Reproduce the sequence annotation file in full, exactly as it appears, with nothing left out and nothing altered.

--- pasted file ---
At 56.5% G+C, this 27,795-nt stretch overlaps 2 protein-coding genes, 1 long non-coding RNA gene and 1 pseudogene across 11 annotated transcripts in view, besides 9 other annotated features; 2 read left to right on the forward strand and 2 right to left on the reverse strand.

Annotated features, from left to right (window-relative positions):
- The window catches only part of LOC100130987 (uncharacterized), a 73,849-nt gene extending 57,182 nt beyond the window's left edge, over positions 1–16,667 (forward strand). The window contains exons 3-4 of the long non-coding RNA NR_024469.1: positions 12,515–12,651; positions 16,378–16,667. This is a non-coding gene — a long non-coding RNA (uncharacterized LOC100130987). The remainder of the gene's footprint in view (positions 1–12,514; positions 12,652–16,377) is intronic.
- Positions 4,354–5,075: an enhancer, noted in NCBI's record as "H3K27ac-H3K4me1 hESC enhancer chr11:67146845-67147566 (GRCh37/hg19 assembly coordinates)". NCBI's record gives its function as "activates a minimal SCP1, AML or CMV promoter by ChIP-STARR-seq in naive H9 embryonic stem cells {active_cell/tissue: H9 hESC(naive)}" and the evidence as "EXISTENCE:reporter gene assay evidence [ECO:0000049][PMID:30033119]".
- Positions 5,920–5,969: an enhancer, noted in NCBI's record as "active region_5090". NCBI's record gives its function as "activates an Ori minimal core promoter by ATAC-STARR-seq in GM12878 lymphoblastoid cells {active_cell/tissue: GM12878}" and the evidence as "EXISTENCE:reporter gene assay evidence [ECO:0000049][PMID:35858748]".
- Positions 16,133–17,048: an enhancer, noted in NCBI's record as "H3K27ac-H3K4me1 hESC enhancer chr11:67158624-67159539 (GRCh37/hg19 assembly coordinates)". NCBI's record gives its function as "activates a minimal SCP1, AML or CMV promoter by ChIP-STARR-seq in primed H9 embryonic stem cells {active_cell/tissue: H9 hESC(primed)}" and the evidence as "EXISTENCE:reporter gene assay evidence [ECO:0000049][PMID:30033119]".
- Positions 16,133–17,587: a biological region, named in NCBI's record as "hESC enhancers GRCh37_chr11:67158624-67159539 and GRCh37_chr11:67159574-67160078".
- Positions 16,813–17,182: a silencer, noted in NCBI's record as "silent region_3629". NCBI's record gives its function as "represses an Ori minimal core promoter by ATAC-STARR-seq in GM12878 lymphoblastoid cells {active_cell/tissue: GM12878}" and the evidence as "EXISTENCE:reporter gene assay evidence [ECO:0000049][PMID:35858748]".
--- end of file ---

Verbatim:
At 56.5% G+C, this 27,795-nt stretch overlaps 2 protein-coding genes, 1 long non-coding RNA gene and 1 pseudogene across 11 annotated transcripts in view, besides 9 other annotated features; 2 read left to right on the forward strand and 2 right to left on the reverse strand.

Annotated features, from left to right (window-relative positions):
- The window catches only part of LOC100130987 (uncharacterized), a 73,849-nt gene extending 57,182 nt beyond the window's left edge, over positions 1–16,667 (forward strand). The window contains exons 3-4 of the long non-coding RNA NR_024469.1: positions 12,515–12,651; positions 16,378–16,667. This is a non-coding gene — a long non-coding RNA (uncharacterized LOC100130987). The remainder of the gene's footprint in view (positions 1–12,514; positions 12,652–16,377) is intronic.
- Positions 4,354–5,075: an enhancer, noted in NCBI's record as "H3K27ac-H3K4me1 hESC enhancer chr11:67146845-67147566 (GRCh37/hg19 assembly coordinates)". NCBI's record gives its function as "activates a minimal SCP1, AML or CMV promoter by ChIP-STARR-seq in naive H9 embryonic stem cells {active_cell/tissue: H9 hESC(naive)}" and the evidence as "EXISTENCE:reporter gene assay evidence [ECO:0000049][PMID:30033119]".
- Positions 5,920–5,969: an enhancer, noted in NCBI's record as "active region_5090". NCBI's record gives its function as "activates an Ori minimal core promoter by ATAC-STARR-seq in GM12878 lymphoblastoid cells {active_cell/tissue: GM12878}" and the evidence as "EXISTENCE:reporter gene assay evidence [ECO:0000049][PMID:35858748]".
- Positions 16,133–17,048: an enhancer, noted in NCBI's record as "H3K27ac-H3K4me1 hESC enhancer chr11:67158624-67159539 (GRCh37/hg19 assembly coordinates)". NCBI's record gives its function as "activates a minimal SCP1, AML or CMV promoter by ChIP-STARR-seq in primed H9 embryonic stem cells {active_cell/tissue: H9 hESC(primed)}" and the evidence as "EXISTENCE:reporter gene assay evidence [ECO:0000049][PMID:30033119]".
- Positions 16,133–17,587: a biological region, named in NCBI's record as "hESC enhancers GRCh37_chr11:67158624-67159539 and GRCh37_chr11:67159574-67160078".
- Positions 16,813–17,182: a silencer, noted in NCBI's record as "silent region_3629". NCBI's record gives its function as "represses an Ori minimal core promoter by ATAC-STARR-seq in GM12878 lymphoblastoid cells {active_cell/tissue: GM12878}" and the evidence as "EXISTENCE:reporter gene assay evidence [ECO:0000049][PMID:35858748]".